It’s the holidays – Lunar New Year, to be specific. This means that Seoul is a bit empty as many families saunter back to their far-flung hometowns to ring-in the new year with relatives. I started writing this post in a mostly empty A Twosome Place on Friday. It’s now Sunday, just after noon, and I’m finishing writing this post in a central Starbucks in Myeong-dong and it’s EMPTY. Nice. Cushy seats and a wall outlet for me.
I’ve mentioned this before, but recently I read something that helps to put things in proper perspective. Korea is a country with a significantly greater population than my home country (48,875,000 to Canada’s 34,345,000). Considering the area, that equals a population density of 491 people/km squared compared to Canada’s 3.41 people/km squared. That’s pretty crazy. Know it would be more accurate to measure the corridors of Canada as opposed to including the areas of permafrost, but it’s far more impressive the other way.
Anyway, roughly 75% of South Koreans live in the Seoul metropolitan area, and at least 50% of them head out of town at this time of year as well as Chuseok in September of October. It makes for a much easier time getting a seat on the subway, that’s for sure. Just try and imagine the clogged roads throughout the peninsula – winding through all of the mountains and hugging the coastlines. Imagine all Canadian citizens (plus 14 million more) cramming the highways and by-ways of a place about just this side of twice the size of Nova Scotia all at once. It sounds very unpleasant to me. Especially considering that they all leave and return in the same direction at roughly the same time. Yeesh.
Anyway, as it turns out, I’m going nowhere – nowhere, that is, except to meet-up with some friends for some games, going to movies, and heading to the hospital for the odd blood test. It’s a very low-key time off. I’ve been low-key Dave for some time now, actually. I don’t mind it – I suppose it’s necessary. After-all, I’m old and my legs don’t really work, so I may as well conduct myself accordingly. I was very busy in the fall, and I’m about to get very busy again, so if I want to sleep-in each day while I’m not working, then so be it.
I’m getting tired easily these days. I’m going to blame it partly on the grayish weather and the fact that I haven’t really been able to get-around as freely as I would like for some time. It was 3 weeks of hobbling plus a week in the hospital, plus a week of bed rest at home, after all. I’m also going to blame it on these blood-thinners that I’ve been taking everyday. My ankles are much better, but I still have this big, colourful sack-o-pills to enjoy. Had blood tests today, and will see the doctor again tomorrow for an update once the results are in.
Wow – reading that over, it seems as though I’ve been leading a bit of a boring life. Mayhaps. But it’s re-grouping time, it seems. Gotta do what I gotta do. I suppose I should also mention that a week tomorrow was the day I had scheduled to go to Thailand. I had to cancel do to my illness, and it’s highly unlikely I’ll be seeing any money back from the canceled ticket. That makes me sad, but I’m equally sad about the fact that I won’t be in Thailand in a week. The trip that had changed in focus more than any other I’ve ever planned just won’t be happening. The whole deal just got more and more disappointing, until finally, it doesn’t exist at all for me. That sucks. I was looking forward to seeing some friendly fish and would have appreciated the chance to travel with a friend. Oh, well.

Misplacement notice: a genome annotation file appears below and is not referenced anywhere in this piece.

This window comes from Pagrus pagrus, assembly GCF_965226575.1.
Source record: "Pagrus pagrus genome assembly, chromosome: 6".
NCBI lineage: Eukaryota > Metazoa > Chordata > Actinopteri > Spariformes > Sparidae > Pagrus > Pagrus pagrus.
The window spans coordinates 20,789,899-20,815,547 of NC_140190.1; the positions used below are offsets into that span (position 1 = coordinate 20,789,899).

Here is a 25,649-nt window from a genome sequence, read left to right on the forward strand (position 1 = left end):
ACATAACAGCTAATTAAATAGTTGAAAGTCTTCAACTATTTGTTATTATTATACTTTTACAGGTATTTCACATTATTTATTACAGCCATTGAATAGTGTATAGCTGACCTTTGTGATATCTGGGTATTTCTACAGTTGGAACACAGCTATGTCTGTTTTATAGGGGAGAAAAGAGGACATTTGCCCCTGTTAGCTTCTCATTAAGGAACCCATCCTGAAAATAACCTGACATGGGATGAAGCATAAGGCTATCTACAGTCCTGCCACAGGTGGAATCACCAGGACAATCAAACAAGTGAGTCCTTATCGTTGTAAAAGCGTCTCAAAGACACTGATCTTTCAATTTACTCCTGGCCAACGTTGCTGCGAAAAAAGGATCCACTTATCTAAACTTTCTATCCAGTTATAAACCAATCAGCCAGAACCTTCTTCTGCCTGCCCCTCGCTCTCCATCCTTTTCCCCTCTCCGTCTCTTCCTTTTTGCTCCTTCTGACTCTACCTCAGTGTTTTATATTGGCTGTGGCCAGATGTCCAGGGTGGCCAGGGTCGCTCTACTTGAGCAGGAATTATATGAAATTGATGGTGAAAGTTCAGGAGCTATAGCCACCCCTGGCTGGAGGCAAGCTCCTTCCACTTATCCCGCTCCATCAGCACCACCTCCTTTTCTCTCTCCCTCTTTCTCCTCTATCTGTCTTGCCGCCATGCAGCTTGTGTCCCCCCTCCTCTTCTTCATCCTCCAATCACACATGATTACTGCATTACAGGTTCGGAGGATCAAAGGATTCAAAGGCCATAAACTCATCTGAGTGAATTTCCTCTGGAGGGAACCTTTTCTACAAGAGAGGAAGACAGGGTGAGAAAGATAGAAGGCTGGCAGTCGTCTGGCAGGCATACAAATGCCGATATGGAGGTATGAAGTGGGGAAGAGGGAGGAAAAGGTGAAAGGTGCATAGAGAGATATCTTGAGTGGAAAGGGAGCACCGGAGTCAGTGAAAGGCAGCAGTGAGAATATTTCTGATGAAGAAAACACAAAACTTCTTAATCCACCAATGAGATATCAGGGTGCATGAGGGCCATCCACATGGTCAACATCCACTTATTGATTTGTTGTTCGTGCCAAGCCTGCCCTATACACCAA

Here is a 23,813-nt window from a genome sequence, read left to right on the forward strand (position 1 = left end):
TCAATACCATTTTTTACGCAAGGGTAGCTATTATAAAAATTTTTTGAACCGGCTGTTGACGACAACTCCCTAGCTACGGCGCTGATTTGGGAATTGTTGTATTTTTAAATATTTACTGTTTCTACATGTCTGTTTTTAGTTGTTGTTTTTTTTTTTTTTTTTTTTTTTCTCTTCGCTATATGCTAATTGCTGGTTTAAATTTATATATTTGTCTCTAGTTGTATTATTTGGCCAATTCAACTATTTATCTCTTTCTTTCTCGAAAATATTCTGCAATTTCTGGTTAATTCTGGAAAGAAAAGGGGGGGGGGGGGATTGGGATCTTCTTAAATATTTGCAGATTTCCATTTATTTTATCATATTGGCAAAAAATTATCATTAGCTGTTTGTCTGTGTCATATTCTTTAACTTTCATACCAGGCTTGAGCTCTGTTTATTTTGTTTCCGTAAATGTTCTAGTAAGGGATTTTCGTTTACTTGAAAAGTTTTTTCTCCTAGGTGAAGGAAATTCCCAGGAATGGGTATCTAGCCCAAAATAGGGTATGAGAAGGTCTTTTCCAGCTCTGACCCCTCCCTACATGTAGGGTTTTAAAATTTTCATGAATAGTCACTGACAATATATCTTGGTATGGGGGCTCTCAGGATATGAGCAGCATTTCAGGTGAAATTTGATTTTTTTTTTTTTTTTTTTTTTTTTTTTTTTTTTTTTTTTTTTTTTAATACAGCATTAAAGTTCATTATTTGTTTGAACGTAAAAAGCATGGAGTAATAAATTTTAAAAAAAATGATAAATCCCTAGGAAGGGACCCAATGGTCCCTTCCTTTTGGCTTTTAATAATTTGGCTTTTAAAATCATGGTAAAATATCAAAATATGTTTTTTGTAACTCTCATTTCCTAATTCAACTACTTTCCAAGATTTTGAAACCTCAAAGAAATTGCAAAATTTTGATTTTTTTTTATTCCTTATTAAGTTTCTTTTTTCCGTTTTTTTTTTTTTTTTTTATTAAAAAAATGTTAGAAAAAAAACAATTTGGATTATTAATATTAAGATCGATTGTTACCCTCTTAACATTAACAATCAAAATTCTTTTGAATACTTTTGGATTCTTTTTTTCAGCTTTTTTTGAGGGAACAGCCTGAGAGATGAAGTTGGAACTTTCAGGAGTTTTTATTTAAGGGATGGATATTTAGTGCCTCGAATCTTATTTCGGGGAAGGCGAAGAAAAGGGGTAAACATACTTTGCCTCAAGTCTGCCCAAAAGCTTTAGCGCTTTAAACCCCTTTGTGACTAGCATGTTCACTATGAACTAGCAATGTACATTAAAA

In the meantime, I have been doing a lot of reading, relaxing, and I have seen a lot of movies. I used to review them all, but haven’t had the time or energy these days to review any of them properly. Anyway, I’m not going to write any proper review here either, mostly because I don’t have the time. Instead, I’ll offer the titles of some movies I’ve seen since the summer, at home or at the theatre, along with very short review (how I liked it), and a recommendation to my parents on whether or not I think they should see it. Aside from the first one, I hope that you guys check them all out – head over to Auntie’s and take advantage of the Blue Ray and the big screen. Sandy and Jay, you too…
Here we go…
Movies I Saw in the last few months that mom and dad might like, plus one to avoid. – some were suggestions of the rabbit’s, some were suggestions of mine…
Eat, Pray, Love
Julia Roberts breaks-up with her husband because she’s bored, so she inexplicably gets a 6-figure advance to travel around the world, have unremarkable experiences, and write a book about it. There was talk of another Oscar nomination for Roberts. That talk was short-lived.
Bill Maher said: “If your girlfriend gets to take you to a movie called ‘Eat, Pray, Love’, then you should be able to take her to a movie called ‘Football, Jerk-off, Nap.”
Mom & Dad – there’s very little here aside from some nice scenery of Italy and Bali. The rest is well beneath you, unless you enjoy stories about privileged pretty people who cry about their lot in life. Don’t bother. Auntie, you’ll be tempted because of the Itlalian locales, but no… just, no. Re-watch Roman Holiday instead and then be glad that you once saw all those cool things in-person, and in colour.
Last Chance Harvey
Dustin Hoffman loses his job, flies to London to attend his estranged daughter’s wedding, meets Emma Thompson, and they admit the romantic potential between them in the middle-to-twilight of their lives.
Roger Ebert says: “Last Chance Harvey is a tremendously appealing love story surrounded by a movie not worthy of it.”
Mom & Dad – I found both lead characters to be captivating, charming, and real. I think you’ll see them the same way. Emma Thompson will make you cry as she did in Love Actually. Rent this one for Valentine's Day.